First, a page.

“The only thing for certain is that he is alive”. Welcoming the news of the arrest of Matteo Messina Denaro, the mafia boss fugitive for over 30 years, by paraphrasing journalist Tomasso Besozzi who reported on the death of Salvatore Giuliano in his paper, “L’Europeo”, from Castelvetrano on July 5th, 1950, questioning the Carabinieri’s account that the bandit had died after a firefight.
Instead, the mafia boss (“pupil” of Totò Riina) was captured on January 16th, 2023, sick though alive during a visit to a clinic in Palermo in efforts to stop a fatal tumor. He seemed to have frequented the clinic under the name Andrea Bonafede (a name he allegedly took from a “mafioso” relative from Campobello di Mazara, a town no more than a ten minute drive from where he was born). Matteo Messina Denaro, born in 1962, is the son of Don Ciccio, head of the district of Castelvetrano, who was also a fugitive for decades and finally “found” dead in 1998 in his bed after suffering a heart attack.
Could being number one “most wanted” for 30 years, staying in Sicily while continuing to command Cosa Nostra from the Trapani province, be considered skill or luck? And for the state? Just bad luck? At the beginning of his very long time at large in Italy, magistrates Giovanni Falcone and Paolo Borsellino and their escort were massacred. Messina Denaro’s disappearance can hardly accredited to chance. In Italian History, from 1860 onward, the relationship between State and Mafia had been between “war and peace.”
There are final judgements of processes that would prove, also with regards to the Cosa Nostra of Trapani led by Messina Denaro, certain reports of connivances and exchange of “favors” with state representatives for “peace” to prevail.
Nevertheless, the news was received applauding the magistrates and the Carabinieri that were able to track down the fugitive “super boss”, and apparently, without any “tips”, thanks to the precise investigative work and wiretapping.
“It is a historic day, a day of celebration for the good people, for the families of the victims of the Mafia, because the sacrifice of so many heroes was not in vain.” Prime Minister Giorgia Meloni spoke in front of the Palace of Justice in Palermo after meeting with the Chief Prosecutor of Palermo, Maurizio de Lucia, triumphantly announcing to reporters the reaction of her government to the arrest of Messina Denaro. “I like to imagine that this could be the day in which the work of the men and women that have persevered in the war against the Mafia is celebrated. And it is a proposal that I will make.” The Prime Minister continued, which also sends a message to the healthy part of Palermo and Sicily. “The message is to continue to believe that the state can give better answers, that the state is there, it will take care of them, we will do our best so they never have to find themselves in despair of having to do something that they don’t ever want to do. But they must also have the alternative and we must build the alternative, we must do everything we can, because that is the most effective tool in the fight against the cancerous Mafia.”
Was Giorgia Meloni lucky? Who knows. Maybe luck also plays a role as she stated publicly during a dispute with Silvio Berlusconi that she is “not subject to blackmail.” We’ll see. Also because, as stated above, the fact that Matteo is “alive” already sets the tone of a “ticking time bomb” full of secretes that, if it were to explode, could overwhelm the history of Italy.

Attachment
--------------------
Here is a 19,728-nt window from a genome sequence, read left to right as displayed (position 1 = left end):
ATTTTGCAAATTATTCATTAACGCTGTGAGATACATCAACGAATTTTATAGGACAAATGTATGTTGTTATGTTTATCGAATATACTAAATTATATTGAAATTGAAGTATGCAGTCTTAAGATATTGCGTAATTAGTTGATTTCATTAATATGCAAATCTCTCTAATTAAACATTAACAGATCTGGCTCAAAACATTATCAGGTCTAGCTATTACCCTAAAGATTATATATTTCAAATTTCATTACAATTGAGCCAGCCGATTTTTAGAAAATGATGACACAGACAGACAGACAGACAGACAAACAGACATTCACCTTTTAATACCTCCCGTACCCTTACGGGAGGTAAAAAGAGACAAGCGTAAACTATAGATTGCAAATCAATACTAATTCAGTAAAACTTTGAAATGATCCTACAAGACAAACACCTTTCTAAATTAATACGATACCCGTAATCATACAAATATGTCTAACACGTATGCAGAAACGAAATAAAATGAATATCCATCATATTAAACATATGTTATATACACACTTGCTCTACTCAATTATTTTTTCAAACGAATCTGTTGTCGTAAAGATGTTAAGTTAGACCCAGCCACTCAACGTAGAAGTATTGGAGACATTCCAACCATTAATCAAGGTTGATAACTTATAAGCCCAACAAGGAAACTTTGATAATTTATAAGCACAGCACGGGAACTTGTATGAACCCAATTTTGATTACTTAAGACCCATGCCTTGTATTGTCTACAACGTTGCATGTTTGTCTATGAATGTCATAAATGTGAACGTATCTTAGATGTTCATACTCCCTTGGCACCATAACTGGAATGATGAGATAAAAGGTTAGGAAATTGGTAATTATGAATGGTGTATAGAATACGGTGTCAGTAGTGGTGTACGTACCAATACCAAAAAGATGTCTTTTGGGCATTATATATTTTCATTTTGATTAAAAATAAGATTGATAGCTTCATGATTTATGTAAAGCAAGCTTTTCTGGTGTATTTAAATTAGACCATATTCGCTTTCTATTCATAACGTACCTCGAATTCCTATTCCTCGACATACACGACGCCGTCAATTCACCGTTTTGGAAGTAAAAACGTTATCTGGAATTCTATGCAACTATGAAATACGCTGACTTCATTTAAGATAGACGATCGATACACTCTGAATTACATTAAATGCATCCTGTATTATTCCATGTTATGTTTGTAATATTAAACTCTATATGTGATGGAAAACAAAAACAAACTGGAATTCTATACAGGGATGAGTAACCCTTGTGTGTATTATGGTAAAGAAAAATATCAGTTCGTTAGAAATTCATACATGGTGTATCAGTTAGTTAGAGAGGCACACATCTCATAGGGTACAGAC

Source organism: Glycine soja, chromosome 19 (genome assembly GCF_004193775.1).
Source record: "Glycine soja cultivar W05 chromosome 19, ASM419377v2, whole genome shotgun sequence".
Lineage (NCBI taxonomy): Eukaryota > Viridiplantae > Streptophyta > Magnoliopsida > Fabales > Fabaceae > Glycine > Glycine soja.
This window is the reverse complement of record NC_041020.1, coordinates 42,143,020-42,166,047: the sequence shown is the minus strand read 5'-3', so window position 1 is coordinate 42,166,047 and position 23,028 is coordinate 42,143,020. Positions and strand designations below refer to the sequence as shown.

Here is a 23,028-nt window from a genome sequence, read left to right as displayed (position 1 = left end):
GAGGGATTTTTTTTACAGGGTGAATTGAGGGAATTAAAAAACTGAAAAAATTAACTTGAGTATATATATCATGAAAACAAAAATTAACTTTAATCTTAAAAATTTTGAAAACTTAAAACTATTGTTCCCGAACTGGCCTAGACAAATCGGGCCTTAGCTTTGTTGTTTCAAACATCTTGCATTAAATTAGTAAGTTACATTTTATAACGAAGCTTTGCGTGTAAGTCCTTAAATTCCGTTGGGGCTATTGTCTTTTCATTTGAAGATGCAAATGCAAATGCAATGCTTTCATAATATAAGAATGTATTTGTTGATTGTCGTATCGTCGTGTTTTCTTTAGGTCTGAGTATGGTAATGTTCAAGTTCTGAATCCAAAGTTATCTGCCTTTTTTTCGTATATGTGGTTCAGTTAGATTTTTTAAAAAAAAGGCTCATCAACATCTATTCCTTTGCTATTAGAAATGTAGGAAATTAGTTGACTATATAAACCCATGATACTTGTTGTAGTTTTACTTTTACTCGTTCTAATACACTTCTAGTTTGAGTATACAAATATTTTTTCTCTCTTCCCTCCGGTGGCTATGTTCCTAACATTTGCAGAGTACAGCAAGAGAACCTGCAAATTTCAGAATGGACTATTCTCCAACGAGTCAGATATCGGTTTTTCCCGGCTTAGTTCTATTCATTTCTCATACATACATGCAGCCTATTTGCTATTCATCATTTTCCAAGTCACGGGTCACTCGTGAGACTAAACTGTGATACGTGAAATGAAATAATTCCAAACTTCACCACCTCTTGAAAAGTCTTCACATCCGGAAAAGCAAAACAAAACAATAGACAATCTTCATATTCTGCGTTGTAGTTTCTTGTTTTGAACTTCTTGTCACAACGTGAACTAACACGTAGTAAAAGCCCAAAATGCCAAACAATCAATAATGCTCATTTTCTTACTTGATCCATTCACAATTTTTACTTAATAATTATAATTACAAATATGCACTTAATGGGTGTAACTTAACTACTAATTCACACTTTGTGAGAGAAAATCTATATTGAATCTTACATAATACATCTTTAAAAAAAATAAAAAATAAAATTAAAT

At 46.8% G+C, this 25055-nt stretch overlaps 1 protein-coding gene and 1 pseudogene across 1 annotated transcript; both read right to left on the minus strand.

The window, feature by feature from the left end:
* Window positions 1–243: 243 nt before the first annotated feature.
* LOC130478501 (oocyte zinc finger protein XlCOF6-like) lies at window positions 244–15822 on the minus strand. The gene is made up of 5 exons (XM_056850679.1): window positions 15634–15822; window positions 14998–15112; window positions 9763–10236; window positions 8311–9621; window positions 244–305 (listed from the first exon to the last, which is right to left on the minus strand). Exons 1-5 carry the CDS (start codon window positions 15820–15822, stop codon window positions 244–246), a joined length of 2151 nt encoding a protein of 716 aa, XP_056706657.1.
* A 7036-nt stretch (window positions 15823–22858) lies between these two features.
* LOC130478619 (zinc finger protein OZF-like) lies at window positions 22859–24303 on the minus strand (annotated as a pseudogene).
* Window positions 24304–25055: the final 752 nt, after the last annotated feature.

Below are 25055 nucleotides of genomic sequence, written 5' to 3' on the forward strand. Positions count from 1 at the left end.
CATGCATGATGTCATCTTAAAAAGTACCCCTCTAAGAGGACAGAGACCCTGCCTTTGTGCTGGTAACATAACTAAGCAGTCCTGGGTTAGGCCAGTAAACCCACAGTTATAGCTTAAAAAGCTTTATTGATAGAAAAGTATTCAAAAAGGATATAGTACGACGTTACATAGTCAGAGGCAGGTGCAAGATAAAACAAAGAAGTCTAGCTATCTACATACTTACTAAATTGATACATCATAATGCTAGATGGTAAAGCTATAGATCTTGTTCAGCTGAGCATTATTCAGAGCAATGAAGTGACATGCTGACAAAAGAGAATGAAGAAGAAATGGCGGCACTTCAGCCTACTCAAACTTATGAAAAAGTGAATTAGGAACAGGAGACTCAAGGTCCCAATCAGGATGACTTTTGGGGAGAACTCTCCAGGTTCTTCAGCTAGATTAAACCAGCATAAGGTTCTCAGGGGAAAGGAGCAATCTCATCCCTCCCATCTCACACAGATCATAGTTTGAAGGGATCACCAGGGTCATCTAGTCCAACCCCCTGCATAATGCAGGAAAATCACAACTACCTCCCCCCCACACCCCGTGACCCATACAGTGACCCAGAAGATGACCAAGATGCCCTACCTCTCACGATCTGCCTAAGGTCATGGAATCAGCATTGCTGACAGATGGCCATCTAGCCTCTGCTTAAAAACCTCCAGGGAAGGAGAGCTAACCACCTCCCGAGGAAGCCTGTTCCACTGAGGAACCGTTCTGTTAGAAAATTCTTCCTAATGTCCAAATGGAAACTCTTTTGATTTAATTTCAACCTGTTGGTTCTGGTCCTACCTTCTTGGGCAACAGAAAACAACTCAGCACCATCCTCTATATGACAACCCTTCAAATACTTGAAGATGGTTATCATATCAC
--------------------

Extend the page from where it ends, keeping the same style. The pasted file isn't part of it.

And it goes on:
Matteo Messina Denaro is held responsible for dozens of homicides. Beyond the massacres of Falcone and Borsellino, he is accused of being among the masterminds behind the kidnapping of Giuseppe Di Matteo, a 12-year-old child kidnapped by the Mafia in order to blackmail his father, Santino, from leaking details on the Capici massacre. After two years of torture, Giuseppe was strangled to death and his body dissolved in acid.
Unwaveringly faithful to Totò Riina, the Corleone boss known as “the Beast”, Matteo u siccu (nickname in the Sicilian dialect which translates to “the skinny one”) was placed under the orders of Bernardo Provenzano after Riina’s arrest. After the arrest of Binnu ‘u tratturi (Bernardo Provenzano), Matteo Diabolik (another nickname) became his own boss.
Now what will happen? We swiftly contacted Giacomo di Girolamo, our colleague and journalist from Marsala, director of TP24, and RMC101 the most streamed radio station in the province of Trapani. He has been conducting a program for years which begins with “Matteo, where are you, Matteo?” Girolamo has written many important books on the mafia boss of Castelvetrano and could be considered a leading expert on Messina Denaro.
Giacomo, Congratulations to the Carabinieri, congratulations to all: but why did they capture him now and not sooner?
“Before, they obviously didn’t succeed. This time they followed the trail of a surgical intervention to treat colon cancer for a man named “Andrea Bonafede” who, on the day of his operation, was nowhere to be found. From there, suspicions were raised. Then, in retrospect, it became clear: Messina Denaro, who has a tumor in his colon with liver metastases, is dying. It almost appears as if he turned himself in. But today, for now, we celebrate the fugitive’s arrest.
On the Mafia’s “secrets”: it is believed that Messina Denaro has kept them closely guarded since Riina’s arrest…what do you think he will do now?
“He has secrets that would send Italy into chaos. He witnessed the crucial turning points of ’92-’93 with secrets that could incriminate politicians and entrepreneurs alike. I don’t think he will ever speak…but we’ll see.”
Translated by Ian Udulutch